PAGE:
Working with Clipping Masks
Illustrator does not have the capability of erasing parts of a raster image like Photoshop, nor does it need that capability. It has clipping masks. Clipping masks hide portions of images, text, paths, shapes, or groups without changing them.
To create a clipping mask, place or draw the artwork to mask. Using any of the shape or drawing tools, draw a closed path in the shape of, and on top of, the portion of the artwork to remain visible. Select both the artwork and the mask object, and choose Object, Clipping Mask, Make. The mask object disappears, clipping away all areas of the artwork falling outside it (see Figure 20.8).
Figure 20.8. Before masking (left) and after masking (right).
When an object or objects are contained within a clipping mask, any transformation made to the clipping mask object equally transforms the mask and the object(s) within. To transform just the contents without affecting the clipping mask, deselect the object, then select it with the Direct Selection tool.
To release a clipping mask, choose Object, Clipping Mask, Release. Both the artwork and the mask object are restored and separated, though the mask object returns as an unfilled, unstroked path.
Working with Opacity Masks
Clipping masks are all or nothingthe masked artwork either shows fully or not at all. When you want a semitransparent statea soft-edged vignette, for exampleuse opacity masks (see Figure 20.9).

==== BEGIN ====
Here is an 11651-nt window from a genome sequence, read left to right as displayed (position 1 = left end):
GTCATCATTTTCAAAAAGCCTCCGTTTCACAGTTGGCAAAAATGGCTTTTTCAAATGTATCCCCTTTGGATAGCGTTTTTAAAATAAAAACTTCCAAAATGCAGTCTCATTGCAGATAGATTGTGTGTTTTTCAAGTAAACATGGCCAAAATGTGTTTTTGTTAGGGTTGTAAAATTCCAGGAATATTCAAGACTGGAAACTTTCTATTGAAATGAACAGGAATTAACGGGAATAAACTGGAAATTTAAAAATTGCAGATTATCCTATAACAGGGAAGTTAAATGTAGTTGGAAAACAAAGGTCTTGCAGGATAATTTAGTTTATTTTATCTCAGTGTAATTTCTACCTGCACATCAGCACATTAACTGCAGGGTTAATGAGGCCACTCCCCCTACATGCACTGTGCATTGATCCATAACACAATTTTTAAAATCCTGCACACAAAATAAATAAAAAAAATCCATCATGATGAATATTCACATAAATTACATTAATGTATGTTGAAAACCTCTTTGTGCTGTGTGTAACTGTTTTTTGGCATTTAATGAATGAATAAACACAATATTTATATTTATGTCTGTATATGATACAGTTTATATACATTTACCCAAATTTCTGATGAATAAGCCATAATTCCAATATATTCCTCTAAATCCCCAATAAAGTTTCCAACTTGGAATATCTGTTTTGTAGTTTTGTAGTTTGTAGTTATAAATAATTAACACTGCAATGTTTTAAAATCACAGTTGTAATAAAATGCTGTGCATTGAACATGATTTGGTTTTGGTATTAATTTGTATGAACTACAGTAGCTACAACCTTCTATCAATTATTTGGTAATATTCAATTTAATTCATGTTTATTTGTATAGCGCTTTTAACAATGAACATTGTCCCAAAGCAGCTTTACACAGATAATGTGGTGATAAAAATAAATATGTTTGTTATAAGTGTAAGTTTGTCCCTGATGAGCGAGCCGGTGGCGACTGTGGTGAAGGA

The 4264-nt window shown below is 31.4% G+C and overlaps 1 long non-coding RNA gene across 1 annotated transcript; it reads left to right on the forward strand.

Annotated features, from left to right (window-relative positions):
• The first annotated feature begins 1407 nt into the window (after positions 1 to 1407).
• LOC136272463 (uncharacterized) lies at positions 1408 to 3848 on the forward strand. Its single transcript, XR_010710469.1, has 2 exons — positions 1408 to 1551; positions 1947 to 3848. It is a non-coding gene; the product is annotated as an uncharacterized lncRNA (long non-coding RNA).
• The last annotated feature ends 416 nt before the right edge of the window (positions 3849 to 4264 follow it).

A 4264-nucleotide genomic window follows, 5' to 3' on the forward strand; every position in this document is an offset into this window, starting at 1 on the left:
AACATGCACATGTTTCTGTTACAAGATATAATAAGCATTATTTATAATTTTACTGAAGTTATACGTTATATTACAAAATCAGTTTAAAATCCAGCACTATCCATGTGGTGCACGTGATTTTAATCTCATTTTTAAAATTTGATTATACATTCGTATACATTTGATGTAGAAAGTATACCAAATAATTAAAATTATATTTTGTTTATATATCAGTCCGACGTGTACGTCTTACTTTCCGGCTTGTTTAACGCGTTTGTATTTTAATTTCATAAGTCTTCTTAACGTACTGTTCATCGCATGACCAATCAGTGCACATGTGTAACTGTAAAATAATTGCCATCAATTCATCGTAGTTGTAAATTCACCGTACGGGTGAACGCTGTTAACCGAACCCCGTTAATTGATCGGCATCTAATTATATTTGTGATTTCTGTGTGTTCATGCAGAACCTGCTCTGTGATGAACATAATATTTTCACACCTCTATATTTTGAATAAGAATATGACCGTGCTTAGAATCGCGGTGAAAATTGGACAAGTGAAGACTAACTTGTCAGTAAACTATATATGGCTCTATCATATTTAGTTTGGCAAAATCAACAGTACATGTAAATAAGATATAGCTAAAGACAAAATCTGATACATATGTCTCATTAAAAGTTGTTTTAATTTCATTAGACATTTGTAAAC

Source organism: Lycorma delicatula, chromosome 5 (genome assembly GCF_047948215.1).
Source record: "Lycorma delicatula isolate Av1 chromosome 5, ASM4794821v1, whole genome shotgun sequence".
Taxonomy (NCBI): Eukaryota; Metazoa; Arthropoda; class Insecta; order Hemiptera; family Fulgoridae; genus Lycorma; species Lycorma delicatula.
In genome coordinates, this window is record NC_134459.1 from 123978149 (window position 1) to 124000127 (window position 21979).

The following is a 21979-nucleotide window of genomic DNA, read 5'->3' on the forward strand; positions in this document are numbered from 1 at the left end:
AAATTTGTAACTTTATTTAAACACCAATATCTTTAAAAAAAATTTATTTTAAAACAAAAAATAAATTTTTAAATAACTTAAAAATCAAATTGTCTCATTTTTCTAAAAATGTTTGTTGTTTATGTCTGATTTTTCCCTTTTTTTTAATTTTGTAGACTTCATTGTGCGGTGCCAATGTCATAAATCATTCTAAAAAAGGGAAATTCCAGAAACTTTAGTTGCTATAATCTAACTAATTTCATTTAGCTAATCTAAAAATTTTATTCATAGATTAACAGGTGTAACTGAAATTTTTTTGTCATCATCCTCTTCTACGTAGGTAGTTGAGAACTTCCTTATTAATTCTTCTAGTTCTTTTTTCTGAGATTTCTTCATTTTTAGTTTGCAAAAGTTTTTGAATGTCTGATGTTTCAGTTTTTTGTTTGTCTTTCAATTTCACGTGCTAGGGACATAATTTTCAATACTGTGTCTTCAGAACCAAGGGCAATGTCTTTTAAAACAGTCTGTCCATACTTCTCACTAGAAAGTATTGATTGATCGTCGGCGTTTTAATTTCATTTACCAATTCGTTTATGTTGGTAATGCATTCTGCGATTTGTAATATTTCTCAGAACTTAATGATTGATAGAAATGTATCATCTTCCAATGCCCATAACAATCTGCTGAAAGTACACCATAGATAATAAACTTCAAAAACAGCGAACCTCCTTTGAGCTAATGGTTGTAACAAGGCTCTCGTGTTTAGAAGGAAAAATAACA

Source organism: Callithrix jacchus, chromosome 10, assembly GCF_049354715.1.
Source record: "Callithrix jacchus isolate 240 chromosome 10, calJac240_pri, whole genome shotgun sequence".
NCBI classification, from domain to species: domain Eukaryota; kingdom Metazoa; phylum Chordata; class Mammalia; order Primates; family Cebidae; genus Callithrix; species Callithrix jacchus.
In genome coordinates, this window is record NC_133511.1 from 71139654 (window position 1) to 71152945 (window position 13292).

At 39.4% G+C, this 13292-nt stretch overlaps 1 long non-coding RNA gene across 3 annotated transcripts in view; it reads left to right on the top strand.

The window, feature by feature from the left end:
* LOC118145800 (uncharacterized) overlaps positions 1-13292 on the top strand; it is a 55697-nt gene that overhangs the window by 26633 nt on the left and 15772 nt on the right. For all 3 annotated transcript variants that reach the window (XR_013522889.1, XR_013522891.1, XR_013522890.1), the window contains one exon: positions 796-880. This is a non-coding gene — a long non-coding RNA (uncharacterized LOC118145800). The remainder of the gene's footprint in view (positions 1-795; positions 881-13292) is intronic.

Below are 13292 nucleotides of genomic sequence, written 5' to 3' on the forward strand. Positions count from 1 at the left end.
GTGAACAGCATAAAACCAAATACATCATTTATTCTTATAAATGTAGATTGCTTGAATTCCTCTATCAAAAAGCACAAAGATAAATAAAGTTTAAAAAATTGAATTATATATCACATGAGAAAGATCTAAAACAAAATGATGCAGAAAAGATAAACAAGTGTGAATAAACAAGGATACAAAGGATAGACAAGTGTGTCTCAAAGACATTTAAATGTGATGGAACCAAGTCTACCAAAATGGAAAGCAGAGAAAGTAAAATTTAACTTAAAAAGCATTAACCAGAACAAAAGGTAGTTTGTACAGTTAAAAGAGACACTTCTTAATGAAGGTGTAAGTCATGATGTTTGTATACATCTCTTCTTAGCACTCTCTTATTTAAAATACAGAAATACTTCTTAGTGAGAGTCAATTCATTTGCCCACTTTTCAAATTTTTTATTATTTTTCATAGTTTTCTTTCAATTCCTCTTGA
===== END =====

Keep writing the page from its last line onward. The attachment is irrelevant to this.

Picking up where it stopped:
Figure 20.9. Before opacity mask (left) and after (right). The mask object was a gradient-filled circle.
Create an opacity mask in the same way as a clipping mask, with existing artwork and a mask shape. The difference is in the fill. Whereas the fill is irrelevant to a clipping mask, it is the basis for
an opacity mask. Fill the mask object with shades of gray to define transparency; black is completely transparent, white completely opaque. Set the opacity percentage or blending mode for the final masked artwork on the mask object. Select both the mask and the artwork, and choose Make Opacity Mask from the Transparency palette menu. The thumbnail preview of the artwork is joined by, and linked to, an opacity thumbnail resembling the mask object (see Figure 20.10).
Figure 20.10. An opacity mask shows two thumbnails in the Transparency palette, the masked artwork and the mask object.
On the Transparency palette, the Clip option turns any areas of the artwork that appear outside the mask object to black (invisible). In other words, if a circle is used to mask a square, the corners of the
square not overlapped by the circle are rendered invisible by the Clip option. Disable the Clip option for special effects like creating a window through artwork.
The Invert Mask option flips the black and white points, making what was completely invisible opaque and vice versa.
In addition to making opacity masks from the Transparency palette menu, you can also choose the following options: